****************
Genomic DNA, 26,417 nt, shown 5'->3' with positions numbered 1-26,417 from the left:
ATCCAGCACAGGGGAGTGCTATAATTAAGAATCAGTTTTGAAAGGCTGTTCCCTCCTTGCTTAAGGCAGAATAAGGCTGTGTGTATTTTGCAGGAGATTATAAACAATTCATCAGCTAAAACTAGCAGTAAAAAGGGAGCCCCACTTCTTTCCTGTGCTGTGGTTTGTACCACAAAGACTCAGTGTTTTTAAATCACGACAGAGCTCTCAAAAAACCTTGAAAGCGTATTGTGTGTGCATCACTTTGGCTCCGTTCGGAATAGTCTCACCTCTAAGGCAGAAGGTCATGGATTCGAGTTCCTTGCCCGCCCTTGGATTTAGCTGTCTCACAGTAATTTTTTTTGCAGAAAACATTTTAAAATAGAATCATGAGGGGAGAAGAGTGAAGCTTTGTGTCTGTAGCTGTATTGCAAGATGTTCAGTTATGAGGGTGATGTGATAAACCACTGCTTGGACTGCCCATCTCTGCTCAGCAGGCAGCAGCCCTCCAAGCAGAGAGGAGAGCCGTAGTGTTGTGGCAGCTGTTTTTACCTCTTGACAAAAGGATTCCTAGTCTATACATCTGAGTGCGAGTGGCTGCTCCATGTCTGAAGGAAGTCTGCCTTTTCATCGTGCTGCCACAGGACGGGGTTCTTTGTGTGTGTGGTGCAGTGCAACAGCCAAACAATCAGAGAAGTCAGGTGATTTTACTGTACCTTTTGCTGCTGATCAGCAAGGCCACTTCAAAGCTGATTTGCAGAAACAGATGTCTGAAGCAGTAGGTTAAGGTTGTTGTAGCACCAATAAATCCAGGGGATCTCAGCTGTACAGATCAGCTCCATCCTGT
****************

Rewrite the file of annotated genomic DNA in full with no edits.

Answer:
Genomic DNA, 26,417 nt, shown 5'->3' with positions numbered 1-26,417 from the left:
ATCCAGCACAGGGGAGTGCTATAATTAAGAATCAGTTTTGAAAGGCTGTTCCCTCCTTGCTTAAGGCAGAATAAGGCTGTGTGTATTTTGCAGGAGATTATAAACAATTCATCAGCTAAAACTAGCAGTAAAAAGGGAGCCCCACTTCTTTCCTGTGCTGTGGTTTGTACCACAAAGACTCAGTGTTTTTAAATCACGACAGAGCTCTCAAAAAACCTTGAAAGCGTATTGTGTGTGCATCACTTTGGCTCCGTTCGGAATAGTCTCACCTCTAAGGCAGAAGGTCATGGATTCGAGTTCCTTGCCCGCCCTTGGATTTAGCTGTCTCACAGTAATTTTTTTTGCAGAAAACATTTTAAAATAGAATCATGAGGGGAGAAGAGTGAAGCTTTGTGTCTGTAGCTGTATTGCAAGATGTTCAGTTATGAGGGTGATGTGATAAACCACTGCTTGGACTGCCCATCTCTGCTCAGCAGGCAGCAGCCCTCCAAGCAGAGAGGAGAGCCGTAGTGTTGTGGCAGCTGTTTTTACCTCTTGACAAAAGGATTCCTAGTCTATACATCTGAGTGCGAGTGGCTGCTCCATGTCTGAAGGAAGTCTGCCTTTTCATCGTGCTGCCACAGGACGGGGTTCTTTGTGTGTGTGGTGCAGTGCAACAGCCAAACAATCAGAGAAGTCAGGTGATTTTACTGTACCTTTTGCTGCTGATCAGCAAGGCCACTTCAAAGCTGATTTGCAGAAACAGATGTCTGAAGCAGTAGGTTAAGGTTGTTGTAGCACCAATAAATCCAGGGGATCTCAGCTGTACAGATCAGCTCCATCCTGT